This session was a rearrangement of one of our regular ringing demonstrations for the Swindon Wildlife Group, which had to be postponed from September because of bad weather. It was rescheduled for this morning at Blakehill Farm, just outside Cricklade. Because it is a big, wide open airfield, and we knew it would be breezy, we had to choose the most sheltered part of the site to set the nets: by the farm buildings and visitor centre. I was helped out by Ellie and Annie for the session. When we got to the site there was still rain in the air, despite a forecast which showed the day would be bright and sunny. Fortunately, by the time we had set the nets the moisture had cleared, although the sun did not arrive until about 10:00.
Wiltshire Wildlife Trust have implemented a new policy on bird ringing, which says that we can have a maximum of 8 visitors to each demonstrator. As I knew we would be short-handed for this session, the number of visitors was restricted to 18.
Because of the team size we only set three short net rides. It worked pretty well, with 32 birds from 10 species processed over the two hours of the demonstration. The catch for the session was: Blue Tit 2(1); Great Tit 2; Wren 2; Dunnock (1); Robin 1(1); Redwing 6; Blackbird 1; Goldcrest 1; Goldfinch 5; House Sparrow 9.
However, with a fairly steady easterly breeze there was a massive movement of Fieldfare and Redwing, with a few Starling for good measure going over all morning. It was virtually constant. We caught the six Redwing, which was good for the visitors to see, but when this wind dies down we will be moving to the other side of Blakehill, which is our usual Redwing roost site, and hope that some of this massive flyover will have decided the fields and hedgerows are to their liking: as the hedges are full of sloes and haws.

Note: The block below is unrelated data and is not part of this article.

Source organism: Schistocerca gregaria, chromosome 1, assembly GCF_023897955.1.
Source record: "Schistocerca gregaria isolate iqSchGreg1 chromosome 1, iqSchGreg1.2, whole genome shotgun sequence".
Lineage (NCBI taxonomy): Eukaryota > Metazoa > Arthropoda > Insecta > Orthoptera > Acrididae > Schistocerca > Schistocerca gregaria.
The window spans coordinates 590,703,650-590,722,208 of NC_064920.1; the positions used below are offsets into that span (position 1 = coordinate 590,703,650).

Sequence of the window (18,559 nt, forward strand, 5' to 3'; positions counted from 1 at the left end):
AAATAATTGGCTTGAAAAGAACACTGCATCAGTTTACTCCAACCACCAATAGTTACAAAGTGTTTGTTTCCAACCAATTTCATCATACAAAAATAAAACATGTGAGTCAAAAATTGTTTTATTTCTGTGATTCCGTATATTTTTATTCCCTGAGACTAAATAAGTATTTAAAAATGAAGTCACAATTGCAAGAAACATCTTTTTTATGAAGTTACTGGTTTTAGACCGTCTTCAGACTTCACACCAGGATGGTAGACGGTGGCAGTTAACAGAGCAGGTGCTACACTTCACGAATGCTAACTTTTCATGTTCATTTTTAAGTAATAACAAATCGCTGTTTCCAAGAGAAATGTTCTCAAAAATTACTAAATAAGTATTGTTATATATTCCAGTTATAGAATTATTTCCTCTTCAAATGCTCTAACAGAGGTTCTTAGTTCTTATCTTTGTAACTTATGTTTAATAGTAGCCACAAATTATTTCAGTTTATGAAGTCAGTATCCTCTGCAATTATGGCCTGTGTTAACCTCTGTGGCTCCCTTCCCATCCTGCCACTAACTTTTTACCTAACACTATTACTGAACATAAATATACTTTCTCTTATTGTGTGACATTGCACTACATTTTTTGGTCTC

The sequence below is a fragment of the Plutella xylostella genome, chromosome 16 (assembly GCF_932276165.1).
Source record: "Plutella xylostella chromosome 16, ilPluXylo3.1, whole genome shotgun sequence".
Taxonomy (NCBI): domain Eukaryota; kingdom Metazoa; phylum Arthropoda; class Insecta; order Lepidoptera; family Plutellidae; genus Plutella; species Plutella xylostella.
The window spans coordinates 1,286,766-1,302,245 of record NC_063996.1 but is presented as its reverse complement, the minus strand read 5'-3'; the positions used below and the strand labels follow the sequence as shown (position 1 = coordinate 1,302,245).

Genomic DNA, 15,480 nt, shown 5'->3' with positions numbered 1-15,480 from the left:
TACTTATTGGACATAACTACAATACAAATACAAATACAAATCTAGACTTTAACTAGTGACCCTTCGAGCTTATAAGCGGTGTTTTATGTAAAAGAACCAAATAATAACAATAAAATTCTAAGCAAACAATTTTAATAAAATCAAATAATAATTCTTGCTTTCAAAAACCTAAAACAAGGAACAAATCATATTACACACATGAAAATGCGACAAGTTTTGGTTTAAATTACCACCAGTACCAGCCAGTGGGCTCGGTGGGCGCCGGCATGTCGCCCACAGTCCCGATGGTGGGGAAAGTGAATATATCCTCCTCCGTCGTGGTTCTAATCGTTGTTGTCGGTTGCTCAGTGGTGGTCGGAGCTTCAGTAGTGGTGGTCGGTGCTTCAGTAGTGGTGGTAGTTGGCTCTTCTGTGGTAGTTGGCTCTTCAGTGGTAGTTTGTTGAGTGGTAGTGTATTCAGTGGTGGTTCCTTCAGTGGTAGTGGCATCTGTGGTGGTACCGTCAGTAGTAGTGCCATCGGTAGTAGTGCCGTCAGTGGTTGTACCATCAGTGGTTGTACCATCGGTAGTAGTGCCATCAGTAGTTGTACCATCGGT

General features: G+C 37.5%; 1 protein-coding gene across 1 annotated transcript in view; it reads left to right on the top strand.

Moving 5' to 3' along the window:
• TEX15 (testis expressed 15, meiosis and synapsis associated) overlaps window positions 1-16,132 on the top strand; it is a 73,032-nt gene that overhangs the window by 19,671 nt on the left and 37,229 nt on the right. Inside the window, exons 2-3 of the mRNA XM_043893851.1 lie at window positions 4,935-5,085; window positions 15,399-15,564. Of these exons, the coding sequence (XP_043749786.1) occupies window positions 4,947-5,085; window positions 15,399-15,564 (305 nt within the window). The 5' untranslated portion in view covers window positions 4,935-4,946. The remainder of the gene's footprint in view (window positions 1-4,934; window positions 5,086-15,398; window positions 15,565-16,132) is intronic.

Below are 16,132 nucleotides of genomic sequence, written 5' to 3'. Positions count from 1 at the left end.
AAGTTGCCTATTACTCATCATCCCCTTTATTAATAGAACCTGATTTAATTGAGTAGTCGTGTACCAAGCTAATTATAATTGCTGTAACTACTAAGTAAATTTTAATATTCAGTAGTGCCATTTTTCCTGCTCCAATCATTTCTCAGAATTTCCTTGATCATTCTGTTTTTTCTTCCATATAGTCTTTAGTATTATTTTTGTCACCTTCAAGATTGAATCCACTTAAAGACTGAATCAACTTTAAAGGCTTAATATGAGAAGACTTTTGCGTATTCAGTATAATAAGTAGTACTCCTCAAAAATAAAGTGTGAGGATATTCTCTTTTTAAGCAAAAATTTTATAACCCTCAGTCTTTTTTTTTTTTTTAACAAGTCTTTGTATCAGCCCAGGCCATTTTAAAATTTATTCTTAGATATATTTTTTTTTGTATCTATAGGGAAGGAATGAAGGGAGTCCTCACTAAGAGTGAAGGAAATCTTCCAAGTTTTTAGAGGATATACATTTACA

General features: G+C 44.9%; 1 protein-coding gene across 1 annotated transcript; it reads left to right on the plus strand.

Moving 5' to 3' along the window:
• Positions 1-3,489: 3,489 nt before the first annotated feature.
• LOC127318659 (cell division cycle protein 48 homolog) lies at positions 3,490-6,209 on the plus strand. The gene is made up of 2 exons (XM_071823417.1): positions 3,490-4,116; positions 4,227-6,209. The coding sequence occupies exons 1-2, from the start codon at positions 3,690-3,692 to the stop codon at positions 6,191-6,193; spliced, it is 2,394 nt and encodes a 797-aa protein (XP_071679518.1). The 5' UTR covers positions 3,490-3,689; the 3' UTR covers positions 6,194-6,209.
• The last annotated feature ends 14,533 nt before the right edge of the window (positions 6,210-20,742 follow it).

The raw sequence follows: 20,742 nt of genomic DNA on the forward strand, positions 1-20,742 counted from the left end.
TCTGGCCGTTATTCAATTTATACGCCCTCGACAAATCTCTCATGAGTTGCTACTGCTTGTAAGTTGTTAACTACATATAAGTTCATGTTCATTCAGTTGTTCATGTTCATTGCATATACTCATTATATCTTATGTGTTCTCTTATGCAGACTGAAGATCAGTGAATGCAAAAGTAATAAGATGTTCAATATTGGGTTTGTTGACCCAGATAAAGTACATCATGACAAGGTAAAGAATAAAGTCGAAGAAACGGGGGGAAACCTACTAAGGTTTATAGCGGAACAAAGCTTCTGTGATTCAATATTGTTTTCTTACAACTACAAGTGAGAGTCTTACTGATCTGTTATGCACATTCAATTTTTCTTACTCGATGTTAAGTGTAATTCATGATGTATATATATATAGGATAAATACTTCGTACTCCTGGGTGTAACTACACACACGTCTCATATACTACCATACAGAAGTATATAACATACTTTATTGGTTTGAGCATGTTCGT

The visitors thoroughly enjoyed the session and two of the youngsters have expressed an interest in taking up ringing. Funnily enough, all of my trainees have come from this route. Not one of the many that have been referred to me by the BTO has made the transition from interest to activity. Only 2 have ever turned up for a taster session. That’s not to criticise the BTO, but to question why some people even make the first step if they don’t plan to do anything about it when it is offered to them on a plate.
I have to thank Annie and Ellie for their help. At ringing demonstrations their role is almost exclusively to help set up and take down, and to check on and empty the nets. They get very little opportunity to actually ring birds, as I do the demonstrating. this is the reversal of our usual sessions. Thanks also to Robin Griffiths for volunteering to be my scribe for the morning. He did an excellent job of it.